Online Registration for Readers opens January 15, 2018 and closes February 7, 2018.

Everyone is invited to attend.


Looking for a poem to read at the event? Check out these notable selections.

The Complete poetry by Maya Angelou
Selected poems by Gwendolyn Brooks
Complete poems / James Weldon Johnson ; edited with an introduction by Sondra Kathryn Wilson
Olio by Tyehimba Jess
Heaven / Rowan Ricardo Phillips
SOS: Poems 1961-2013 by Amiri Baraka
Don't Call Us Dead : Poems by Danez Smith
Collected poems : 1974--2004 / Rita Dove
Use trouble : poems / by Michael S. Harper
The collected poems of Lucille Clifton 1965-2010 / edited by Kevin Young and Michael S. Glaser ; foreword by Toni Morrison ; afterword by Kevin Young
The Collected poems of Langston Hughes / Arnold Rampersad, editor, David Roessel, associate editor
Wild beauty = Belleza salvaje : new and selected poems / Ntozake Shange ; translated by Alejandro Álvarez Nieves
Looking for online sources? Check these out:

Black History Month – Academy of American Poets
To celebrate Black History Month in February—and the rich tradition of African American poetry all year long—browse essays on literary milestones and movements, find important books on black history and poetics, look for lesson plans for Black History Month, read archival letters from classic African American poets, and search poems about the African American experience by both classic and contemporary poets.

Celebrating Black History Month – Poetry Foundation
Poems, articles, and podcasts that explore African American history and culture.

University of Pittsburg Center for African American Poets and Poetics
The mission of the Center for African American Poetry and Poetics (CAAPP) at the University of Pittsburgh is to highlight, promote, and share the poetry and poetic work of African American and African diasporic writers.

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Two Librarians, Too Many Books: It’s Women’s History Month, Y’all!

In an effort to jazz up the typical readers’ advisory list that us bloggers usually find ourselves writing, we decided sit down and have a conversation as stereotypical librarians who don’t-know-how-to-shut-up-about-books-already. Our hope is that you might find value in the fact that our noses rarely venture more than twelve inches from the page or that maybe our ramblings might aid your book search process, even if just a little.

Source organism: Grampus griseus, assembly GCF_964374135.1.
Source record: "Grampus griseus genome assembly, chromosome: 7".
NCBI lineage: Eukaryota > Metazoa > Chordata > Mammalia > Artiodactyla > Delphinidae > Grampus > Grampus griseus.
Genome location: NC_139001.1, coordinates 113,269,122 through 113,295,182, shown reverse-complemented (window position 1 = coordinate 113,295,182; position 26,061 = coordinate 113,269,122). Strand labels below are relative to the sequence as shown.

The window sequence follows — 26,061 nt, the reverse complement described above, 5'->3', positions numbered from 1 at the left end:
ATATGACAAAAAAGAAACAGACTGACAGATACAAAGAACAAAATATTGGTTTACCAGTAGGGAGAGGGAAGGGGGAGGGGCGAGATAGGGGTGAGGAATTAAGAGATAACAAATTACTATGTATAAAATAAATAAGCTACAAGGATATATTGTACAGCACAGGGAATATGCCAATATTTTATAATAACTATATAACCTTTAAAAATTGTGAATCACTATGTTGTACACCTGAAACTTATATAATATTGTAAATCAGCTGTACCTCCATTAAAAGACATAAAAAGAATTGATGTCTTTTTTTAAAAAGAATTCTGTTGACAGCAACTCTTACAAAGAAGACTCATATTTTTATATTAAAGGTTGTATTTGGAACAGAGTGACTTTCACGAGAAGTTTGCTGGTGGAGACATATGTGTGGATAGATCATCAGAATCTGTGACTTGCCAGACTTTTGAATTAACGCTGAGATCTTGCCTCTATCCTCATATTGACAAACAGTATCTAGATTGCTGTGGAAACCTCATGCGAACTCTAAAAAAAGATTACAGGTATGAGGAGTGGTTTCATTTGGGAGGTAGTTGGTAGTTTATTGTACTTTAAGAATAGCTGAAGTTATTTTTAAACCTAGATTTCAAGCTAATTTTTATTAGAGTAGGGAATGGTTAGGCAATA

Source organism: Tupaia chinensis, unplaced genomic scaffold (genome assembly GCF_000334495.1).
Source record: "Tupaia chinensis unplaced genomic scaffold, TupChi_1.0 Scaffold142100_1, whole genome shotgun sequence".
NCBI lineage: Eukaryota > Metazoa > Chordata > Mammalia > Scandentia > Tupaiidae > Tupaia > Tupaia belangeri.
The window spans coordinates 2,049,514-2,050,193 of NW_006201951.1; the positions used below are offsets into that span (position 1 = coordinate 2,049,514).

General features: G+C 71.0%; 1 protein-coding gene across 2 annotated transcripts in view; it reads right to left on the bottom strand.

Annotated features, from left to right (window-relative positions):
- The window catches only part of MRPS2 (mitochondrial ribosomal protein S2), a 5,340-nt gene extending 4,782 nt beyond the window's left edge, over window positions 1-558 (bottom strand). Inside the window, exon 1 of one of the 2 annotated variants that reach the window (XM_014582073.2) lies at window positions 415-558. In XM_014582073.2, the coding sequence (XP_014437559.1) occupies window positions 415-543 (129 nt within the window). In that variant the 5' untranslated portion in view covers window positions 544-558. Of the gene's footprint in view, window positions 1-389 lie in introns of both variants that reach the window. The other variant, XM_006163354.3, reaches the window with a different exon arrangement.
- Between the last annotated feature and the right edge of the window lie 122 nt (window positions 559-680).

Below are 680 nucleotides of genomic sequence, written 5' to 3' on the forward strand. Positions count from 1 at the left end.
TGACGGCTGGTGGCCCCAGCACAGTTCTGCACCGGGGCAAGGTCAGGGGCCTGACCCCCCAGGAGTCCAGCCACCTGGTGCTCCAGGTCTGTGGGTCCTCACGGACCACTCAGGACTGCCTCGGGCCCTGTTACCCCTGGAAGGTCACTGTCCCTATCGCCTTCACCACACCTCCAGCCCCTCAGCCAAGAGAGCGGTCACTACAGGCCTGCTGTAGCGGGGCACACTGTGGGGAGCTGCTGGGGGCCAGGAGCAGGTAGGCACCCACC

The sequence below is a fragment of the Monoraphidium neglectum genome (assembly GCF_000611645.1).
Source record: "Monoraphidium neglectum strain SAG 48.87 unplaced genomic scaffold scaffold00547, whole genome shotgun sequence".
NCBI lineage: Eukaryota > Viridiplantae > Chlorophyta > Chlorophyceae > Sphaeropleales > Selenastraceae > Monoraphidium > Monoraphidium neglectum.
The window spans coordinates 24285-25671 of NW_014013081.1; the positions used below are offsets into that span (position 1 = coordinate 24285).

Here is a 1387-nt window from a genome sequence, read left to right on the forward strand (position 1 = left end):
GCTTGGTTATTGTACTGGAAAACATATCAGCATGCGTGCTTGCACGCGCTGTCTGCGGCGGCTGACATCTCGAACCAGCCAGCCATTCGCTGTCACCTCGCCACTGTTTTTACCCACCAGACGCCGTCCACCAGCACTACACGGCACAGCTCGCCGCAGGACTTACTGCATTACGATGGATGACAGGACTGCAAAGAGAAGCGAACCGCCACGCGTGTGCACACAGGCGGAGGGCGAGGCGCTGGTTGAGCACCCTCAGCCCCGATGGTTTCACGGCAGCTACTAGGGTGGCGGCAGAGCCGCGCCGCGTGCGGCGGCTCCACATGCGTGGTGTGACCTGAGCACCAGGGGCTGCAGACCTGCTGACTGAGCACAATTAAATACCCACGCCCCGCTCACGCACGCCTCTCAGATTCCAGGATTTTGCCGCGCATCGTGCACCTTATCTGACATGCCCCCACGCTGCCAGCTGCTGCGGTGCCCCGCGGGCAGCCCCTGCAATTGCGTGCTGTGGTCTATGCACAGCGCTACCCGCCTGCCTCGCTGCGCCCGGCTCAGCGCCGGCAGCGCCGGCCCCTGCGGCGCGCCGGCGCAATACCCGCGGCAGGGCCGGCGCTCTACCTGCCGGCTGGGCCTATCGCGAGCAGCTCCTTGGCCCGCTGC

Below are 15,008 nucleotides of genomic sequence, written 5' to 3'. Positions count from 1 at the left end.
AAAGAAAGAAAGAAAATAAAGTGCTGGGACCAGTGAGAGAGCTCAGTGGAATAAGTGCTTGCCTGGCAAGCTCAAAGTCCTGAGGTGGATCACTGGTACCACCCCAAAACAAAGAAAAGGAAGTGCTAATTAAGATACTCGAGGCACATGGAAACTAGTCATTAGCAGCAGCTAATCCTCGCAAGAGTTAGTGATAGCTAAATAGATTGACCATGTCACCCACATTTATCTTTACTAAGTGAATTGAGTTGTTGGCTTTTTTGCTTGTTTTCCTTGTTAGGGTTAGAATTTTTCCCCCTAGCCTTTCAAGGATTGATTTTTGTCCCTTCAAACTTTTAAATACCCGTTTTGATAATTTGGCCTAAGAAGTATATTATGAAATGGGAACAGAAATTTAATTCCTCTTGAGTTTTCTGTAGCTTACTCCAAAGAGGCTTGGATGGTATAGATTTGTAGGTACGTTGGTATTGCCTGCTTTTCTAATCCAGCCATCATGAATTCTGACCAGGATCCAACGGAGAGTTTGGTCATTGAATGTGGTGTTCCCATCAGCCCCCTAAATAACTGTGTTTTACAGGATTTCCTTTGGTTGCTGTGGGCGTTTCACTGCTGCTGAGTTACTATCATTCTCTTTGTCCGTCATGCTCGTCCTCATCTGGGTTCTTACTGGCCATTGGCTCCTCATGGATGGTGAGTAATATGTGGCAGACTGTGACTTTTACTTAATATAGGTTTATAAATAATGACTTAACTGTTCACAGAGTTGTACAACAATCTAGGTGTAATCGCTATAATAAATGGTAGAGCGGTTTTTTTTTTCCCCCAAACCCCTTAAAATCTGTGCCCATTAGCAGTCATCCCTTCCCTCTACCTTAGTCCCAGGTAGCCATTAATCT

Please enjoy our first installment of …

Two Librarians, Too Many Books


Allison Fiscus: Hey there, I’m Allison and I’m a librarian and manager of the Maumee Branch and I absolutely hate reading. Kidding. I practically live in a house made of books.

Katie Midgley: Hey! I’m Katie and I’m a former children’s librarian and the current assistant manager of the Sanger Branch and I promise I have more to recommend than true crime.

A: Katie, it’s not nice to lie to our readers when they barely know us.

K: So sorry. It won’t happen again.

A: I make no such promises.

It’s Women’s History Month, y’all! I, for one, can’t think of a worthier topic to chat endlessly about. So in celebration, Katie and I decided to get together to talk about the female authors who have captivated us through the written word and inspired us in our own lives. The following conversation is a lightly-edited-for-clarity transcription of our chat. You ready?

K: Where should we start?


Children’s Lit

A: I’ve always thought that the work of female children’s book authors can be some of the most poignant. When I think of the books that left a lasting effect on me, I usually think of the prolific female authors of my childhood. Judy Blume, Sharon Creech and Beverly Cleary always come to mind, mostly because they really knew how to write a story that found a way to express the particular frustrations of being a kid without venturing into a space that condescends. I’ll never forget finishing “Walk Two Moons” for the first of many times and racing to my mom and INSISTING that she read it.

K: Raina Telgemeier is a modern-day example of that. I love all her stuff, but “Smile” does a great job of capturing what it’s like to be a self-conscious kid trying to find your identity amidst a crisis.

A: Same with Rebecca Stead and in particular the book “When You Reach Me.” I’m convinced that talking about how this is the perfect book for any kid is what landed me my first Children’s Librarian job.

K: Yeah right, it was totally your hair.

A: 90% book, 10% hair. For real though, “When You Reach Me” is a magic book. Short, but full of depth, magical in some respects but also serious. Plus, its emphasis on another of my favorite stories – “A Wrinkle in Time” – practically guarantees that any kid who reads it will want to read that too. Not to mention the story is pure genius. I read it as an adult and it genuinely kept me guessing until the end, so I just know that any kid who reads it will experience one of those magical reading moments that takes your breath away and leaves you in awe.

K: Speaking of authors who write stories that leave you in awe, Katherine Applegate! I love her. I thought she couldn’t get any better after, “The One and Only Ivan,” but then she went and wrote “Wishtree.” It’s told from the perspective of a tree watching over the home of a refugee family new to the neighborhood. She really conquers tough topics in her children’s fiction.

A: I also have to mention the OG author of my childhood, Louisa May Alcott. I can’t tell you how many times I’ve read “Little Women” and how mad I get every time a certain decision is made by a certain main character (you know who/what I mean…).

K: Do I? I’ve only seen the movie…I might be the worst librarian ever.

A: That’s my sick day movie! Total classic. I love the way the March sisters always had each other’s backs. I think it’s a story women of all ages can relate to and learn from to this day.

 

Walk Two Moons by Sharon Creech
Smile by Raina Telgemeier
When you reach me by Rebecca Stead